Do You Believe These 5 Wine Myths?

SPONSORED CONTENT

Wine can be confusing. Beyond the difficulty in remembering which grape tastes like what and comes from this or that wine region, wine is shrouded in hard-and-fast rules. Are you supposed to drink white wine with steak — or is it fish? Should you put red wine in the fridge, or is that a no-no? Is it ok if you don't have a special wine glass for that special wine? Below, we'll bust five big myths in the wine world — then we'll tell you how to make it even easier to enjoy great wine.

Myth: Only cheap wines have screw tops.

Decades ago, you could tell a cheap bottle of wine by its simple metal screw top. But times have changed, and these days, winemakers all over the world have come around to the benefits of these once-maligned metal closures. That includes high-end wines like Australia's Penfolds Grange, which can fetch more than $700 per bottle.

Why? Well, cork may be traditional, but it comes with its share of headaches, including its tendency to allow air to enter the bottle and to leave crumbly bits in the wine. It also opens the wine to a risk of contamination with trichloroanisole (TCA), also known as cork taint, which is a chemical compound that can leave the wine with a damp, musty smell or mask its flavors altogether. When it comes to the extra oxygen that corks let in, however, it's not all bad: The minute amounts of air that pass through cork over time can help the aging process of certain wines. For that reason, many winemakers put screwcaps on wines that are meant to be drunk young, like Sauvignon Blanc and Pinot Grigio.

Myth: Sulfites give you red-wine headaches.

If you've ever finished off a few glasses of red only to experience a pounding headache, you may have been told that sulfites were to blame. Sulfites are a chemical byproduct of sulfur dioxide (SO2), which has been used to preserve wine for thousands of years. When SO2 dissolves in water (or wine), it produces sulfites. In the United States, any wine that contains 10 parts per million (ppm) or more of sulfites must be labeled as such. But even organic wines and wines that say "no sulfites added" often still contain naturally occurring sulfites.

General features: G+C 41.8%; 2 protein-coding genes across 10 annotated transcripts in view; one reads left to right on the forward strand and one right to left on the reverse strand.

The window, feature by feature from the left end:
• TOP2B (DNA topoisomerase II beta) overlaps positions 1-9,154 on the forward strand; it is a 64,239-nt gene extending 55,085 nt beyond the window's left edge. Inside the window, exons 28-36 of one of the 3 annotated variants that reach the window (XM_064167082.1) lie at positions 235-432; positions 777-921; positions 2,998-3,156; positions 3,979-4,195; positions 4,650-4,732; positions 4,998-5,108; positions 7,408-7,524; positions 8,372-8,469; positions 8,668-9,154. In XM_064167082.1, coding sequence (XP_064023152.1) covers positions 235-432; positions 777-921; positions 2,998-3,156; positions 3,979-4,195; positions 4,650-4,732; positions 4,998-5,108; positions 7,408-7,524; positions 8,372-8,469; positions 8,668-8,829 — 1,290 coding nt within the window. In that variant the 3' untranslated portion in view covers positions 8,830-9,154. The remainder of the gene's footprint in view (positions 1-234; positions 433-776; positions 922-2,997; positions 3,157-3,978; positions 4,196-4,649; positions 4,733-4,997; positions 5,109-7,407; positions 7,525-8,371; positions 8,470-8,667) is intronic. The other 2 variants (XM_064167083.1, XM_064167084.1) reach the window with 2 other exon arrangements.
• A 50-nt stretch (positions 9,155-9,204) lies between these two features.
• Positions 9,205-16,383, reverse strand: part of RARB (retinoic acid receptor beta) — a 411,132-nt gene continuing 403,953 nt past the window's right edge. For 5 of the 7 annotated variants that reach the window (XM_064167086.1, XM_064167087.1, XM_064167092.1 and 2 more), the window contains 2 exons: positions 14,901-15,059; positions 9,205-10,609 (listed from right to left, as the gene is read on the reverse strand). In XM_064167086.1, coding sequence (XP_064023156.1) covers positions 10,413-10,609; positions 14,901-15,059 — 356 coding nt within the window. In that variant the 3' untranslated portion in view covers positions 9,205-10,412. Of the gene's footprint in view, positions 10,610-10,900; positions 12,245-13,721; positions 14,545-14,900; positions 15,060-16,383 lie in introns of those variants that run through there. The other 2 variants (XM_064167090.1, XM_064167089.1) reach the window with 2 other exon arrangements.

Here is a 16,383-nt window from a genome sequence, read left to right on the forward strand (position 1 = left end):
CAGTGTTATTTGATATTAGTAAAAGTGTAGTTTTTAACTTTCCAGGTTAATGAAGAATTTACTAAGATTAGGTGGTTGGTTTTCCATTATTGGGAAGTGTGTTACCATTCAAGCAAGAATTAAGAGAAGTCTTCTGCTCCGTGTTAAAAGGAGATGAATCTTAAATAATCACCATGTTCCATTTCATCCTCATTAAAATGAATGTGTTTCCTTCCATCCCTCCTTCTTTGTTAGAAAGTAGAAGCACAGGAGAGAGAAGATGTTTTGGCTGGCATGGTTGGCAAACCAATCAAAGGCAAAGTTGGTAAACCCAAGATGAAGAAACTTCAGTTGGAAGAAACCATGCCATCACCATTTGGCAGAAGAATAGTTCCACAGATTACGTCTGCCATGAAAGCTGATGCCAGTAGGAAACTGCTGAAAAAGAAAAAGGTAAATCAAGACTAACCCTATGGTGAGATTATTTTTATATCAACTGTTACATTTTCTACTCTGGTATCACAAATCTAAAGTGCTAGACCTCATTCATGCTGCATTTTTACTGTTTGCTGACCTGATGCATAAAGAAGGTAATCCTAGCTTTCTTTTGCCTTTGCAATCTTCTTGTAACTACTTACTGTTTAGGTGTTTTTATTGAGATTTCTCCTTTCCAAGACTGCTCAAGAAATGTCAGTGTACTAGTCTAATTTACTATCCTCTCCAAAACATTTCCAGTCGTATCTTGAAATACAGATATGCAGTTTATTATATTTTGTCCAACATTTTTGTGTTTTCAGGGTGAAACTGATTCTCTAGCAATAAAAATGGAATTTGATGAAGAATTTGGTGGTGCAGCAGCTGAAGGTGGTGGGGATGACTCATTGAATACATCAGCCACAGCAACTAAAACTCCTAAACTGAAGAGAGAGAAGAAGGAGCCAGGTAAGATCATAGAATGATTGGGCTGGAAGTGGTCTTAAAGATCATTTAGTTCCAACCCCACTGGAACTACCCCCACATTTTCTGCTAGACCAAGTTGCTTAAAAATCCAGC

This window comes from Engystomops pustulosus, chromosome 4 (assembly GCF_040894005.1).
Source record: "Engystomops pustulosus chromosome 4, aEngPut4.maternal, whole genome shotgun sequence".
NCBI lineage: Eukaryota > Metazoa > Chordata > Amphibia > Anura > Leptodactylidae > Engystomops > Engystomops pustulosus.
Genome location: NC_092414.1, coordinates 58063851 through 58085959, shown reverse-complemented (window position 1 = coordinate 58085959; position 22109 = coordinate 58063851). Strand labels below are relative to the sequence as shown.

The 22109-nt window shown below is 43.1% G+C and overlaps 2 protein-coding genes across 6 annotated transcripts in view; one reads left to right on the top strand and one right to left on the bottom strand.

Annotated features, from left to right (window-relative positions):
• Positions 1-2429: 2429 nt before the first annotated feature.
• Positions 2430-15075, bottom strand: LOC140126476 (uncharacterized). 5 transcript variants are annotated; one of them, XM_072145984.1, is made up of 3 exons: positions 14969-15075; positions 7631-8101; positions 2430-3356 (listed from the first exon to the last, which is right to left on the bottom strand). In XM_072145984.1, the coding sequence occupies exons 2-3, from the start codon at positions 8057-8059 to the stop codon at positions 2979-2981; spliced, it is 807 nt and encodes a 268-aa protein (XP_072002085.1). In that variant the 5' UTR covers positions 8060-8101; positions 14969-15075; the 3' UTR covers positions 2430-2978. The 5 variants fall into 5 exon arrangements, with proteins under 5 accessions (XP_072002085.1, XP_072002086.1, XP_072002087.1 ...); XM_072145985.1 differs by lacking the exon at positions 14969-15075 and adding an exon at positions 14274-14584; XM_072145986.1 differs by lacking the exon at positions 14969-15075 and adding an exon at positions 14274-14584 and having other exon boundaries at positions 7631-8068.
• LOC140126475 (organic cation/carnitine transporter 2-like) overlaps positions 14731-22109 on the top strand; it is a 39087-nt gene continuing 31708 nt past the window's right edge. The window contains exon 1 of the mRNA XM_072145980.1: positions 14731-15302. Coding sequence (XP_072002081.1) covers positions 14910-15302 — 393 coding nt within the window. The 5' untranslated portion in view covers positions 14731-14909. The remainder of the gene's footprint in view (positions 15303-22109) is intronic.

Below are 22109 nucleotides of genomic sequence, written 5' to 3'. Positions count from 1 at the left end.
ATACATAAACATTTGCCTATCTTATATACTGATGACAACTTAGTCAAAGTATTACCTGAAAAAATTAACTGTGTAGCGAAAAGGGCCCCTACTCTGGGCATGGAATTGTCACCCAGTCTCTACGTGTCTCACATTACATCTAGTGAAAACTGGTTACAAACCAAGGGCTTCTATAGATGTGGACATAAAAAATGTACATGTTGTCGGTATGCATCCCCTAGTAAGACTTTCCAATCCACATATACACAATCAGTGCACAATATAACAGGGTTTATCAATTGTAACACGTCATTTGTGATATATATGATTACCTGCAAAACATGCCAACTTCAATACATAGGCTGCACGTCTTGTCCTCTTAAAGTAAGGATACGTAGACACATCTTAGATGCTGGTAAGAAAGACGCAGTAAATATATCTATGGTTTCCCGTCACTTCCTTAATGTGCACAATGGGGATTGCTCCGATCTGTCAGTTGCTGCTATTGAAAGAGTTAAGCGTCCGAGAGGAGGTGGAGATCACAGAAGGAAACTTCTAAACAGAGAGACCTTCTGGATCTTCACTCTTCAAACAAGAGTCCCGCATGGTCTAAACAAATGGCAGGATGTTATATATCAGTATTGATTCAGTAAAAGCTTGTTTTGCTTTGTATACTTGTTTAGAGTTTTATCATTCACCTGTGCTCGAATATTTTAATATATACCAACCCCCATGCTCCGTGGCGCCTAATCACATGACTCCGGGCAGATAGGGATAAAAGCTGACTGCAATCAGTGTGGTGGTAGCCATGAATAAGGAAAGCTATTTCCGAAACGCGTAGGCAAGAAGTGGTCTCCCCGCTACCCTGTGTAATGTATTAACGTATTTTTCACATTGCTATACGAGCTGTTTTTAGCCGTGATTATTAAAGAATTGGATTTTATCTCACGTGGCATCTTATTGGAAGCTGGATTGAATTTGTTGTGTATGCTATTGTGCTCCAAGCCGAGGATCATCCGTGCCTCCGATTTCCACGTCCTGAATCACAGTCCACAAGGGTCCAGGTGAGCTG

The thing is, sulfites probably aren't the culprit behind the pain in your head. If you can eat dried fruit or deli meat without issues, you probably don't have a sulfite sensitivity — many of these foods are much higher in sulfites than red wine. In fact, even white wine has more sulfites than red wine; European regulations allow for up to 210 ppm sulfites in white wine while the red-wine limit is only 160 ppm. The likely cause for your headache is garden-variety dehydration, so make sure you drink plenty of water with your wine. That said, some people can have an allergic reaction to other compounds in red wine, and for that, antihistamines can do the trick.

Myth: Certain wines require certain glasses.

Go shopping for glassware and you'll likely encounter an unending selection of wine glasses: there are big bowl shapes for Chardonnay; tall and straight glasses for Cabernet; flared shapes for rosé; the list goes on. It may surprise you to know that this explosion of wine-glass diversity didn't happen until 1973 when the Riedel glassware company created the Riedel Sommelier series as the first stemware line based on wine variety. The company claimed that each glass was designed to help wine drinkers pick up every aroma of each wine and to direct the wine to the appropriate flavor zone on the tongue. But these claims didn't end up being entirely accurate; for one thing, the tongue doesn't actually have flavor zones (you have a smattering of taste receptors all over your tongue). For another thing, scientists put these claims to the test in blind tastings and the results were ... lackluster. They found that the glasses did do something to the flavor, but the effect was limited. A later study did find that the different glass shapes had an effect on aroma, however.